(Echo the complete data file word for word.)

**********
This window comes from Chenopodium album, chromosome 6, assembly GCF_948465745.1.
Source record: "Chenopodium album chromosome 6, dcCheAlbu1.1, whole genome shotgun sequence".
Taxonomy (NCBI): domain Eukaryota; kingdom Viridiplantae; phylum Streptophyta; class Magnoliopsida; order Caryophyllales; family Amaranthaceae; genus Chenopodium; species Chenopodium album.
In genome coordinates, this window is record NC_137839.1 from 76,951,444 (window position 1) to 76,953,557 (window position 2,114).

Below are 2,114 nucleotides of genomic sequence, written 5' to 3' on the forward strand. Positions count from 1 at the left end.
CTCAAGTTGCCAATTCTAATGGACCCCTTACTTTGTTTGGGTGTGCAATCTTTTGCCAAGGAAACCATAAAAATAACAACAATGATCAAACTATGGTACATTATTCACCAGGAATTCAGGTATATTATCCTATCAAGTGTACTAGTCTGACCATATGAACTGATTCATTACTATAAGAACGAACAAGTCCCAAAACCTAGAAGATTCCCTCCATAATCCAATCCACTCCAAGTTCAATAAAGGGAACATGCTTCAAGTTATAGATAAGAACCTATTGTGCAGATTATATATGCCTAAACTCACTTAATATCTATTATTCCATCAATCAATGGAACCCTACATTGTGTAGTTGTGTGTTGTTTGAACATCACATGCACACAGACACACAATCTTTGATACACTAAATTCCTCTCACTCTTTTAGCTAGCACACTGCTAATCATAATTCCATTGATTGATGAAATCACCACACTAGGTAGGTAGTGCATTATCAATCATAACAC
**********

This window comes from Chenopodium album, chromosome 6, assembly GCF_948465745.1.
Source record: "Chenopodium album chromosome 6, dcCheAlbu1.1, whole genome shotgun sequence".
Taxonomy (NCBI): domain Eukaryota; kingdom Viridiplantae; phylum Streptophyta; class Magnoliopsida; order Caryophyllales; family Amaranthaceae; genus Chenopodium; species Chenopodium album.
In genome coordinates, this window is record NC_137839.1 from 76,951,444 (window position 1) to 76,953,557 (window position 2,114).

Below are 2,114 nucleotides of genomic sequence, written 5' to 3' on the forward strand. Positions count from 1 at the left end.
CTCAAGTTGCCAATTCTAATGGACCCCTTACTTTGTTTGGGTGTGCAATCTTTTGCCAAGGAAACCATAAAAATAACAACAATGATCAAACTATGGTACATTATTCACCAGGAATTCAGGTATATTATCCTATCAAGTGTACTAGTCTGACCATATGAACTGATTCATTACTATAAGAACGAACAAGTCCCAAAACCTAGAAGATTCCCTCCATAATCCAATCCACTCCAAGTTCAATAAAGGGAACATGCTTCAAGTTATAGATAAGAACCTATTGTGCAGATTATATATGCCTAAACTCACTTAATATCTATTATTCCATCAATCAATGGAACCCTACATTGTGTAGTTGTGTGTTGTTTGAACATCACATGCACACAGACACACAATCTTTGATACACTAAATTCCTCTCACTCTTTTAGCTAGCACACTGCTAATCATAATTCCATTGATTGATGAAATCACCACACTAGGTAGGTAGTGCATTATCAATCATAACAC